The list of privileged account types is not very accurate. Not that it matters much but it will probably cause people to freak out. T210192#4790771 has a fairly accurate list.

Thanks to your and Krenair's feedback on the talk page I've updated the list. I think I'm missing a few and need to confirm they're included.

Raising the minimum length requirement for existing (admin) accounts means a new login step will be triggered. Do the mobile apps support that (at least to the extent of sending the user to the web interface to deal with it)?

I can't address this given my role as the messenger, but I wanted to make a note here that I'll follow up and ask those who can answer. :)

Similarly, bots using the old login API will break. This is mostly relevant for supervised tools like Pywikibot and AWB (hopefully people don't use non-interactive bots with admin accounts) - both of those support bot passwords so people not using that kind of deserve the breakage, but even so, there will probably be plenty of bot ops who are affected and miss the announcement (it's amazing how many people miss announcements that involve banner campaigns and massive village pump messaging), so maybe worth temporarily customizing the old login API's error message (right now it's something like "Authentication requires user interaction, which is not supported by action=login").

This is exactly the kind of technical feedback we were looking for in the announcement! Pinging @Reedy and @TBolliger. Not to put you on the spot, but could you speak more to this concern?

From a social perspective, @Tgr are you aware of any venues good for contacting bot authors? I did include the cloud mailing list in an attempt to include tool maintainers. Perhaps a message on the talk page of Wikipedia:Bots might be in order?

Most importantly, this will force a lot of users to pick a new password, and they will probably not do that again for a long time, so this is our opportunity to guide them to use strong passwords, and I feel we don't do much in that regard.

I think the blog post that is coming will cover the concerns you have around education. Again, community pages do a decent job of covering this and have for quite some time.

I still think T189641: Service for checking the Pwned Passwords database is worth doing first. (Again, password reuse is the actual attack we are dealing with, not brute-forcing of short or common passwords, so it's unclear to me how the current policy would achieve much. Of course there are other potential attacks to defend against and the new checks are definitely a good idea but none of those other threats are so urgent that the change would have to be done, consultation and all, in a week.) T32574: Display a password strength bar/T151011: Add password generator to account creation / password change form is another thing that would probably improve password strength and is not too hard to do.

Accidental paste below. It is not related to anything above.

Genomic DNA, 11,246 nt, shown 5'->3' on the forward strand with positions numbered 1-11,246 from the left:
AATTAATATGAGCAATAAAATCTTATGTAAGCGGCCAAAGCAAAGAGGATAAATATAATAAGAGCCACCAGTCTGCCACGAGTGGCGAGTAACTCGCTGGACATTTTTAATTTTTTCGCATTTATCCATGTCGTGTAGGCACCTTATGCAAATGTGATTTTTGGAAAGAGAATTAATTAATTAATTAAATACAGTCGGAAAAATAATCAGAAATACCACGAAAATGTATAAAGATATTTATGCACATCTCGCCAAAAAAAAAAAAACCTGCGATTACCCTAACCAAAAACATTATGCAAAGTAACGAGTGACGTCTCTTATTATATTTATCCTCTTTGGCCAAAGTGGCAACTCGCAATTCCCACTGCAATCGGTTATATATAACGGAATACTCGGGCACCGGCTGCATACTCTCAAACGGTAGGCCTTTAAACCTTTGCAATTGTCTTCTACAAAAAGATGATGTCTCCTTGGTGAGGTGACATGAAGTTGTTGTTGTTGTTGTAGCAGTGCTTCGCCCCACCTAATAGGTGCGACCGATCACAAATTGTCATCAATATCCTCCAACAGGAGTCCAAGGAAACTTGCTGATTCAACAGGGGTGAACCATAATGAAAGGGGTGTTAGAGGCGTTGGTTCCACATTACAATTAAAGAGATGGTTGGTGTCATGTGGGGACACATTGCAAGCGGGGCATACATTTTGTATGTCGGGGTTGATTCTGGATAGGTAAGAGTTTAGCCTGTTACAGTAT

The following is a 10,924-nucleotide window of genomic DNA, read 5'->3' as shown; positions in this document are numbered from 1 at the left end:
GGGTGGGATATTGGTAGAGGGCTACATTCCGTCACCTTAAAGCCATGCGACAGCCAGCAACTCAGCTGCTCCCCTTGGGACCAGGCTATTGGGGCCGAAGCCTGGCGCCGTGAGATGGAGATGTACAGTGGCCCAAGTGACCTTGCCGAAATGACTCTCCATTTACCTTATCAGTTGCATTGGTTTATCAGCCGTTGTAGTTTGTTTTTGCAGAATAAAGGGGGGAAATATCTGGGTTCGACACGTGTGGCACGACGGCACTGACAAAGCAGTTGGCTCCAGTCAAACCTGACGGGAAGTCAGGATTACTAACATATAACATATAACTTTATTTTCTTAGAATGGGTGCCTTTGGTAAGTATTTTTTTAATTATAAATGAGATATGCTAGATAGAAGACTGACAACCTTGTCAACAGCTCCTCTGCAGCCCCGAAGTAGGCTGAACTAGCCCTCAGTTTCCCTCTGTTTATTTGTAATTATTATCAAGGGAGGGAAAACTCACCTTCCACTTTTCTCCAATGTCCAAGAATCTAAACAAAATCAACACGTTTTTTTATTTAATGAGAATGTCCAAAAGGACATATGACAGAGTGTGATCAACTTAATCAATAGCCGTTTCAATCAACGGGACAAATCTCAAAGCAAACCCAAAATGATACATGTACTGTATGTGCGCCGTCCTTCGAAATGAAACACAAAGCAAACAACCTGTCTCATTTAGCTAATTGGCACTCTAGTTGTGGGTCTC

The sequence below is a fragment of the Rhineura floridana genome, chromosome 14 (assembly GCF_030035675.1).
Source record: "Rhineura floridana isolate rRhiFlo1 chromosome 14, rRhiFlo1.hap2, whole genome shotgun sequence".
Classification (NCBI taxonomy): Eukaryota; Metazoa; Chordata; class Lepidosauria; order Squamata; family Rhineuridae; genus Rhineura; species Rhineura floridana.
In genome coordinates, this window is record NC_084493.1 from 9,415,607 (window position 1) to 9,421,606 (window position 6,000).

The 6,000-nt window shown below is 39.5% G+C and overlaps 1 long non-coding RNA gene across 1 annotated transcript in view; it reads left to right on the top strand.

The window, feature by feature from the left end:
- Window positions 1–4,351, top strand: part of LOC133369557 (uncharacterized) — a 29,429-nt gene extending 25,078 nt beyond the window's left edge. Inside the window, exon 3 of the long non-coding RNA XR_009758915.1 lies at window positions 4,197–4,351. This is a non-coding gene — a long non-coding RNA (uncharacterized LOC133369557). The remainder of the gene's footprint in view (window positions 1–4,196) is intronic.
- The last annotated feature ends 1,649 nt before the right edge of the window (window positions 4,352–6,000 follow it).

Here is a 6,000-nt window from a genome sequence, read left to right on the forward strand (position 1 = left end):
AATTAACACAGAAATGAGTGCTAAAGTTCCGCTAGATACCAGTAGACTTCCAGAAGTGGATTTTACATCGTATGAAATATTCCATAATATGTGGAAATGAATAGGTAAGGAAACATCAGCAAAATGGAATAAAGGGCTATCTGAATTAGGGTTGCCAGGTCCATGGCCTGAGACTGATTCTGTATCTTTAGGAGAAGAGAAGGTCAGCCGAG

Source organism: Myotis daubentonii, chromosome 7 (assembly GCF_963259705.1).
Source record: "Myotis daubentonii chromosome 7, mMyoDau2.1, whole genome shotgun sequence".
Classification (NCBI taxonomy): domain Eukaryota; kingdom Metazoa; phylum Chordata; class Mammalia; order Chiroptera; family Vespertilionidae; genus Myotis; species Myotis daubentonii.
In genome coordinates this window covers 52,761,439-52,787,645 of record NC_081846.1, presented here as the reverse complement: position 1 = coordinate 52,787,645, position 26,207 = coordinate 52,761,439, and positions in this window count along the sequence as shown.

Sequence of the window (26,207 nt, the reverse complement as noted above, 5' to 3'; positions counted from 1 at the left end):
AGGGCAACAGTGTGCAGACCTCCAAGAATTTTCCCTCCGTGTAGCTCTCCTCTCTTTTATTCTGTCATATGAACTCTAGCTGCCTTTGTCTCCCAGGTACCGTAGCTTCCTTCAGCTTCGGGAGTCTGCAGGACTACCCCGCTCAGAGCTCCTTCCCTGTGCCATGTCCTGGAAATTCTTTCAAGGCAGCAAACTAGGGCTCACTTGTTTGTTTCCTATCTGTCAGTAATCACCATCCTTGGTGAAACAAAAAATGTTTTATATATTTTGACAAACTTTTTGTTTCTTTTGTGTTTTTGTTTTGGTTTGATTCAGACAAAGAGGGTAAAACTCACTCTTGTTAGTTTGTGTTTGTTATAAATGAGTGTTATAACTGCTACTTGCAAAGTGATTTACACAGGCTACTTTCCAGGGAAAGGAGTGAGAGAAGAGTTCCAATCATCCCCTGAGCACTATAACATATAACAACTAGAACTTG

The first line of the project page, "This project is one of the first steps in a long-term plan to increase the security of Wikimedia authentication and authorization systems." Emphasis mine. :) I'm confident this won't be the last you hear from Security on improvements in this regard.

On the topic of communication, one thing I've learned from this is to perhaps share early plans and ideas with other WMF staff not necessarily on the team that is actively involved in this topic area. You've given some great advice and I appreciate it.

  • Currently users only find out about the minimum length requirement when they enter a short password and it fails. That's not great. (Fun fact: the AJAX check-as-you-type feature does not work on the mobile registration page.)
  • How are people going to find the password policy page? I guess you'll add a link to the footer info block? (Again, not a thing in the current mobile design.) What timeframe will translators have to work with it?

I believe the input field in the best place, directly on the account creation page. (Password creation isn't complicated enough to necessitate reading a whole other page.) If a user provides a password that meets the requirements then they can move on unimpeded. But I agree that as we have multiple requirements, easily seeing them all at once could be helpful. Perhaps the best solution would be to add a tooltip, but that's a decision for someone on the design team: T211440: Consider displaying a tooltip by the password input field to explain password requirements